Family of four playing outside in yard (photo by iStock)
Ohio Life | Live Well Ohio

Live Well Ohio June 2024

Check out tips for creating family time outside, and a Ohio State Parks naturalist offers advice on staying safe in the outdoors. 

Play Time
June 8 is Family Health and Fitness Day, which promotes the importance of parks and recreation. Here is how to make outdoor time together part of your life.

Much like setting aside time for a game night together, finding ways to get outdoors as a family deepens connections along with delivering the benefits of exercise. Plus, there is plenty of fresh air.  

“Exercising together and developing healthy habits expands on family time and is important for the dynamic,” explains Dr. Matthew Lyman of Kettering Health Medical Group Primary Care, located in Centerville. “These early lifestyle modifications build habits to prevent health problems later in life.”

June 8 is Family Health and Fitness Day, which is dedicated to promoting the importance of parks and recreation as a staple for healthy, active families. Here is how to make it part of your routine. 

Set a Game Plan. With work, childcare and a loaded calendar, adding family fitness to the schedule might seem like mission impossible. “Set a time, like when you get home from work, [to] take a short walk together. Build small habits,” Lyman suggests.

Aim for 150. Clocking 150 minutes of movement every week might sound like a feat. “But it’s three days of walking for a half hour and an hourlong hike on the weekend,” Lyman says. Plus, everyone will sleep better afterward. “That can be a motivator for parents when it comes to bedtime.” 

Mix It Up. Brainstorm activities as a family and take turns choosing fun outings like visiting a local playground or trail and make a list of activities to try such as kayaking. Remember to include easy wins like bike rides, backyard games or a stroll at a nearby park. “Many local parks are geared toward kids with nature presentations they can read along trails,” Lyman says. 

Family hiking in nature (photo by iStock)
Happy Trails 
Hiking is fun, but being prepared will make sure your trek is a smooth one. An Ohio Department of Natural Resources naturalist shares pointers for exploring our state parks.  

Nature is good medicine for restoring the spirit, but logging miles by way of low-impact trail walking also offers the physical benefits of movement. Above all, hiking in nature spurs a sense of wonder and stimulates the senses in ways other activities don’t. 

There’s also history and a sense of mystery to a good trail hike, which Ohio Department of Natural Resources naturalist Jeff Large enjoys sharing on tours through Hocking Hills State Park, where he takes visitors to landmarks like Old Man’s Cave. We asked Large for his advice on safely exploring the trails that wind throughout Ohio’s state parks.  —Kristen Hampshire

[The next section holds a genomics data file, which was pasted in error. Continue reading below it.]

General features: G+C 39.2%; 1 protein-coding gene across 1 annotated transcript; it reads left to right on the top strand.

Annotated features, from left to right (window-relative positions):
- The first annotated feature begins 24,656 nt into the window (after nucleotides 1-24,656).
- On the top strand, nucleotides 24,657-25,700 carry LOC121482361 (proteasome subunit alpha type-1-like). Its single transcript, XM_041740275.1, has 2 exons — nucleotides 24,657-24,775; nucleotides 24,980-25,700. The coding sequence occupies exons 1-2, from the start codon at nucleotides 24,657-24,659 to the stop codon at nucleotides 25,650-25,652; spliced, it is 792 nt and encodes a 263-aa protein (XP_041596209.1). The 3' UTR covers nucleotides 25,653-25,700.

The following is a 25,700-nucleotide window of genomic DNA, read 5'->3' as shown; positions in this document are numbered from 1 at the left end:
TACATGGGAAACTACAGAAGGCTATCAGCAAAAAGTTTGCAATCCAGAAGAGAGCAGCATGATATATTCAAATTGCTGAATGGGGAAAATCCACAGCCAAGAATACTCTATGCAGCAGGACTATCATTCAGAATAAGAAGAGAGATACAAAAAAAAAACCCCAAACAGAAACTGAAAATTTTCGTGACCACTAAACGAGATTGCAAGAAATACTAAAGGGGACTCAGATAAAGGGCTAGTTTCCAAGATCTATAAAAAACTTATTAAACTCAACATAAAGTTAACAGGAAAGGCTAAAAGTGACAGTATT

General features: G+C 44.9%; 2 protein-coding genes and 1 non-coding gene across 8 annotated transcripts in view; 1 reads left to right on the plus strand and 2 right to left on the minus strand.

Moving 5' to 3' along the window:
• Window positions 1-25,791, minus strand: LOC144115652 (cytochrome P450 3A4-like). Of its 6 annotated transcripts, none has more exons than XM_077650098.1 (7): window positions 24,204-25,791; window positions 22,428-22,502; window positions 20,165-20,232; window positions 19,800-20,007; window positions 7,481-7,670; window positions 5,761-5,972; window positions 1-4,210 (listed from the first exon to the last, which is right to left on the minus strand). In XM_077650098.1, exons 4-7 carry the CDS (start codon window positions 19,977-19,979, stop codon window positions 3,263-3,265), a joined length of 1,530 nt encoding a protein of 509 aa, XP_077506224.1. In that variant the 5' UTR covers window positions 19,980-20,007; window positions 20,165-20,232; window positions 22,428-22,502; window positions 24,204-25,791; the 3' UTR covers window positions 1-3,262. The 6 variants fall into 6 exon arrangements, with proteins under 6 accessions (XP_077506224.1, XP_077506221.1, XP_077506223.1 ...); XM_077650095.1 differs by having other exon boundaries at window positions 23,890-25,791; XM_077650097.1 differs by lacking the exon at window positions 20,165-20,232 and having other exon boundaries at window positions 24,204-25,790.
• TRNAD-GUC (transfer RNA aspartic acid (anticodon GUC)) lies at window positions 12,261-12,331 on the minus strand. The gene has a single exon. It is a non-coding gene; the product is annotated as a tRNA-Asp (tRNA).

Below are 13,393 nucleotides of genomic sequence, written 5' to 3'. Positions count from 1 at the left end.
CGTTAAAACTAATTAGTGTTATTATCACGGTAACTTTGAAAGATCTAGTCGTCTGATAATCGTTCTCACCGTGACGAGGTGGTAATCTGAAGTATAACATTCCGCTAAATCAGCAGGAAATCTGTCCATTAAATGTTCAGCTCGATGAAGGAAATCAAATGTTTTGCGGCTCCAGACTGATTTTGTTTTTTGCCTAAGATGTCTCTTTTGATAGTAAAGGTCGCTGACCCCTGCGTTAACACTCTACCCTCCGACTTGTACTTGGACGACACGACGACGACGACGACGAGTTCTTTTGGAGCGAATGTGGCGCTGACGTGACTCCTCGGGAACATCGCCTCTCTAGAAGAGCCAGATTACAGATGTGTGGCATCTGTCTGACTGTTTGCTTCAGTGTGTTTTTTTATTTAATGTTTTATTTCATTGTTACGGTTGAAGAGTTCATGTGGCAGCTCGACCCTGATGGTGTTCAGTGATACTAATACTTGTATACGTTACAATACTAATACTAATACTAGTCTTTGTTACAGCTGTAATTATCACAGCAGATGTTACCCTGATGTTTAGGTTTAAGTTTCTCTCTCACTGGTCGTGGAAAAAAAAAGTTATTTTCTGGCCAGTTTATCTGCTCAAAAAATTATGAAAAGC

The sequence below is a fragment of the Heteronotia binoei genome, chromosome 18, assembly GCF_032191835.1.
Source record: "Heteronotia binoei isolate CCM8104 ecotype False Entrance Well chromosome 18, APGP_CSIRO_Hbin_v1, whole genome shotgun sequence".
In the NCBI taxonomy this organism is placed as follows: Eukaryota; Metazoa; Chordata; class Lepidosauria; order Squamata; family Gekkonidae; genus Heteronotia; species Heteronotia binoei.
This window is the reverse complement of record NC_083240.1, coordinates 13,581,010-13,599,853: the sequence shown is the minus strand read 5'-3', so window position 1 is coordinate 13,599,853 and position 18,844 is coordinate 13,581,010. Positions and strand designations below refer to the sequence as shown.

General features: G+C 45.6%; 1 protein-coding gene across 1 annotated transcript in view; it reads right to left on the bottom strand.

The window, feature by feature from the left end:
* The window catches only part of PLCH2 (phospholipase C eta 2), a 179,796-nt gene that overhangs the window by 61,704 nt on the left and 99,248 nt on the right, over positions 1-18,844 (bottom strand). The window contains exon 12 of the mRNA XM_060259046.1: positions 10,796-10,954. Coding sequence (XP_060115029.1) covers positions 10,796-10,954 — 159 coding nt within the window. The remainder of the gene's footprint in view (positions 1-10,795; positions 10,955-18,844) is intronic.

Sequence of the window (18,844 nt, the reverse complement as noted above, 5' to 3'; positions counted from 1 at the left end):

Map a Course. Before your hike, access a trail map online or stop by a park visitor center. “Know what route you want to take and find spots along the route where you can take a breather,” Large says. Also, share your plan with others. “Cell service can be spotty out here, so let someone know where you plan to go.”

Be Realistic. When plotting a course, keep in mind, mileage doesn’t factor in rigor. “You hear 1 mile and think, ‘that’s easy,’ but if you are going up and down hills … it’s rougher than you think,” Large says. Trails that provide multiple exits shorten a hike  and offer flexibility in case plans change. “Also, if you pull a muscle, know how to get off the trail sooner.” 

Safety First. Keep an eye out for trail markings and hazards, and always stay on course. “[In the Hocking Hills,] we have a lot of hills and cliff edges, so the trails are for visitors’ safety and for the surrounding plant life,” Large says, relating that preservation of the natural environment is a park priority. 

Tote Some Supplies. Pack what you need without getting weighed down. Necessities include a simple first-aid kit that contains bandages, gauze dressings, antibiotic cream, scissors, tweezers and gloves. Be sure to tuck your driver’s license and an extra pair of socks in, too. “Bring more water than you think you’ll need,” Large says. “People usually underestimate.” Also pack some healthy snacks,  and take the trash out with you.

Lace Up. “Many of the injuries we see on trails are caused by improper footwear,” Large says. Be mindful of conditions such as mud, slick rock, gravel and uneven terrain. If you invest in hiking boots, be sure to break them in at home before hitting the trails. 

Try a Tour. Guided hiking tours led by state naturalists can open your eyes to aspects of the trail that you might otherwise overlook, including historical markers, plants and wildlife. Check the calendar on the ODNR website. “We also do free kayaking demos, fishing [and] archery,” Large says. “All of these activities and the tours are free.” 

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